The Mohicans of Stockbridge

By Patrick Frazier | Go to book overview

8
PROFITING FROM EDUCATION

Pastoral tranquillity would not be the rule in Stockbridge in the coming years. The Edwards family had barely settled when they found themselves involved in yet another controversy. This time the storm center was a new building in town, a boarding school, which had been John Sergeant's pet project before he died. It was a different attempt to civilize his flock, but it was also evidence that the mission had not been succeeding to his satisfaction. Within eight years after the mission started, Sergeant recognized that something more than divine light was needed to keep the Indians steady in the Calvinist ethic. He observed that the tradition of Indian women alone doing the agricultural work, for instance, was hard to overcome. Although the Stockbridges had been given plows, they still preferred to have plowing done for them. So when the men were not following their traditional pursuits of hunting, fishing, and trapping, they were, in the English view, idle or "indolent," a condition worse than intemperance to the religious mind. The women, in turn, never had time to learn the arts of "housewifery."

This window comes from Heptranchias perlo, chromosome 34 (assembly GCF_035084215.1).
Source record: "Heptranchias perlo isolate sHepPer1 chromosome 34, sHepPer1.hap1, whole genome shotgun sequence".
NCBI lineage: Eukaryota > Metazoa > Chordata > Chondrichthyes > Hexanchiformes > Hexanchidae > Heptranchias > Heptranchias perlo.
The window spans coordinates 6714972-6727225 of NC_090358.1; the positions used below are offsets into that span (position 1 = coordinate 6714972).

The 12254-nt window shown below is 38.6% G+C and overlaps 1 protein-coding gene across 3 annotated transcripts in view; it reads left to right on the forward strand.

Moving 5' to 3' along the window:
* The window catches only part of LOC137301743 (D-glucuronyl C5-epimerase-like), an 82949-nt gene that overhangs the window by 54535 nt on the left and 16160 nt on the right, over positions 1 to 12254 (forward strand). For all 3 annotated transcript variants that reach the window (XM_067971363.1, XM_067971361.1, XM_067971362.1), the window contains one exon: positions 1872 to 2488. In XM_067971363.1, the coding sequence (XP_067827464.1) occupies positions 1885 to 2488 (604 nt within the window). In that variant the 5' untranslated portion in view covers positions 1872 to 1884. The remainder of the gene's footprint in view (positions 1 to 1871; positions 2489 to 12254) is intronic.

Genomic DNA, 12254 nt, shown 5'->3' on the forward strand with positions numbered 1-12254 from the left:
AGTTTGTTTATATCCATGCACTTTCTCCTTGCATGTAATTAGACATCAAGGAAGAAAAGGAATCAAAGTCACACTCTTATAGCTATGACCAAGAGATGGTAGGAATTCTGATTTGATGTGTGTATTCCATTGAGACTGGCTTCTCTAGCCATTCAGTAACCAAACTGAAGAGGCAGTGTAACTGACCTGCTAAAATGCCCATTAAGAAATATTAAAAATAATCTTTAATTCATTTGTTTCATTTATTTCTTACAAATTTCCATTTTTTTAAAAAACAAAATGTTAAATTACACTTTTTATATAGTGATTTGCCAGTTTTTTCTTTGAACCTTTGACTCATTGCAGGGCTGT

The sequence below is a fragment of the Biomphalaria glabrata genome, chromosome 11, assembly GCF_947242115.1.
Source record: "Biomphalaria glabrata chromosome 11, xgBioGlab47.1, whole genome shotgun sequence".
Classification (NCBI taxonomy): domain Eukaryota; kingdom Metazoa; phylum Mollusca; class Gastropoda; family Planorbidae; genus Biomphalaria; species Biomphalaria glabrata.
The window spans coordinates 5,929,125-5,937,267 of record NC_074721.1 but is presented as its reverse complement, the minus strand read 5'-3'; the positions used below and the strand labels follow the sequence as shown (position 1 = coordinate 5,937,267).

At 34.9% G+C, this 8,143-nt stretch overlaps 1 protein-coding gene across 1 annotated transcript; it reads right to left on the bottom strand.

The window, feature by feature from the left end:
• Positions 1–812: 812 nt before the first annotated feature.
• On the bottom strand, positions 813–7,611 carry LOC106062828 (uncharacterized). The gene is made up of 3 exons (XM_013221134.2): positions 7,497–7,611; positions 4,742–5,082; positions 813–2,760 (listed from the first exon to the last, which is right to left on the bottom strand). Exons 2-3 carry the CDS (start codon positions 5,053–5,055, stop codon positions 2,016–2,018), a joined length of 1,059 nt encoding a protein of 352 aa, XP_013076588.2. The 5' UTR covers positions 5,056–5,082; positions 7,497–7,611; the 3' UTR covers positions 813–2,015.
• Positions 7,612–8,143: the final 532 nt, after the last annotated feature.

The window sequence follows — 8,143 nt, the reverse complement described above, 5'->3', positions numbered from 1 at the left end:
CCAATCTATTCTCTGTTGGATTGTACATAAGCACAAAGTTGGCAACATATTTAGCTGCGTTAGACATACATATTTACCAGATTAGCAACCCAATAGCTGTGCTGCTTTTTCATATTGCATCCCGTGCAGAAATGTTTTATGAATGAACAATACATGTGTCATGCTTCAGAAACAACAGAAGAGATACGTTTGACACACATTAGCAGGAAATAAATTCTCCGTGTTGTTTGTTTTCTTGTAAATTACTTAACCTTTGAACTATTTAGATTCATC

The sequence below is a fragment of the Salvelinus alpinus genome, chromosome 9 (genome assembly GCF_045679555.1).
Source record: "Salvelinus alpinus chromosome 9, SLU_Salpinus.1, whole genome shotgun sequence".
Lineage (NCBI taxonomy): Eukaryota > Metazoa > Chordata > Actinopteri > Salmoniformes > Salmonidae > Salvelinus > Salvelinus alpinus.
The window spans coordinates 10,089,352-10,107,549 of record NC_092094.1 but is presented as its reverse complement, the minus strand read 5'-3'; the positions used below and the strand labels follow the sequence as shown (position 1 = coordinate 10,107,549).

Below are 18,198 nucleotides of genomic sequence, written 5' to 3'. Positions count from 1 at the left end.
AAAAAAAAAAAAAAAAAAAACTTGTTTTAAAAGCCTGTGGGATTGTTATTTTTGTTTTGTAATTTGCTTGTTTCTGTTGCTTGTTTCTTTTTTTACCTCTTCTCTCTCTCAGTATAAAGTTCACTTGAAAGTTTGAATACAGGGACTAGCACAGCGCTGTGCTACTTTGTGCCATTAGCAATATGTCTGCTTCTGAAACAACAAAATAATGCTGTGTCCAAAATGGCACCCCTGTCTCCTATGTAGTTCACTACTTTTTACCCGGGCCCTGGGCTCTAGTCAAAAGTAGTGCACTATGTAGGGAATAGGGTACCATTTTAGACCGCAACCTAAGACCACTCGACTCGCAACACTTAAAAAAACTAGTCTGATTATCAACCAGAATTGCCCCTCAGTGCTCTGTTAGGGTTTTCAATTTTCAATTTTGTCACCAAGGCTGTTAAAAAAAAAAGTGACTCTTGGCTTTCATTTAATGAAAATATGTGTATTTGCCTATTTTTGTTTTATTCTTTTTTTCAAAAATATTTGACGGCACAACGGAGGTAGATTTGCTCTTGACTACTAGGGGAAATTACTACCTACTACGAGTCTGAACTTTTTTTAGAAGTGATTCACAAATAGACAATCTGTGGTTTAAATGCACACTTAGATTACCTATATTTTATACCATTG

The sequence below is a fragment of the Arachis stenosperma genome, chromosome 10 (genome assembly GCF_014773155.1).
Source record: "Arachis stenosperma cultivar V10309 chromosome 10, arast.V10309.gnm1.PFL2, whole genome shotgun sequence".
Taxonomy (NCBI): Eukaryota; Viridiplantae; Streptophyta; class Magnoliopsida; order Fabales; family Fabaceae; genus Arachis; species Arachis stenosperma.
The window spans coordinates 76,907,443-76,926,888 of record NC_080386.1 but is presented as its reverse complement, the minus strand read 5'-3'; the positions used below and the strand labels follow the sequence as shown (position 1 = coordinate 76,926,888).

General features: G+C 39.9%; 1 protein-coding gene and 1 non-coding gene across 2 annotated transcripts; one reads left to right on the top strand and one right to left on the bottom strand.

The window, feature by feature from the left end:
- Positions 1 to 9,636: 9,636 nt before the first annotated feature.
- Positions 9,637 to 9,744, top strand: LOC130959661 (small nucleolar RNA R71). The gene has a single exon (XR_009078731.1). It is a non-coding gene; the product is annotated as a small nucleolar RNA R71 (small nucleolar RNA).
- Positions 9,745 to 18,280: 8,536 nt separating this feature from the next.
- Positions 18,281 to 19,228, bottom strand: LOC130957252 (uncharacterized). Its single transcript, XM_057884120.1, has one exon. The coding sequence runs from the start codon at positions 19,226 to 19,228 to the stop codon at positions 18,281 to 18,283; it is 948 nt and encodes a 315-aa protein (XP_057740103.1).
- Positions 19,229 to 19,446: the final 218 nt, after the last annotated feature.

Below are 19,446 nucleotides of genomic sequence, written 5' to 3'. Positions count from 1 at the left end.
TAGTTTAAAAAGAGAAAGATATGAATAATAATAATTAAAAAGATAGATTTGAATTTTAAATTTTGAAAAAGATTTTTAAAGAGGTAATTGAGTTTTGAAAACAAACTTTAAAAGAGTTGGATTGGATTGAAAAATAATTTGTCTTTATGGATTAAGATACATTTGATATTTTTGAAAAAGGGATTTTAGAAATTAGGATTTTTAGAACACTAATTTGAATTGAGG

Seasonal projects like the maple sugar excursions involved whole families and took children back into an uncivilized environment. At times families also accompanied men to distant hunting camps for extended periods. Fathers, of course, wanted to teach their sons hunting, fishing, and trapping, and most boys would naturally listen more to the call of the outdoors than to the lectures of teacher or preacher. Even during war,

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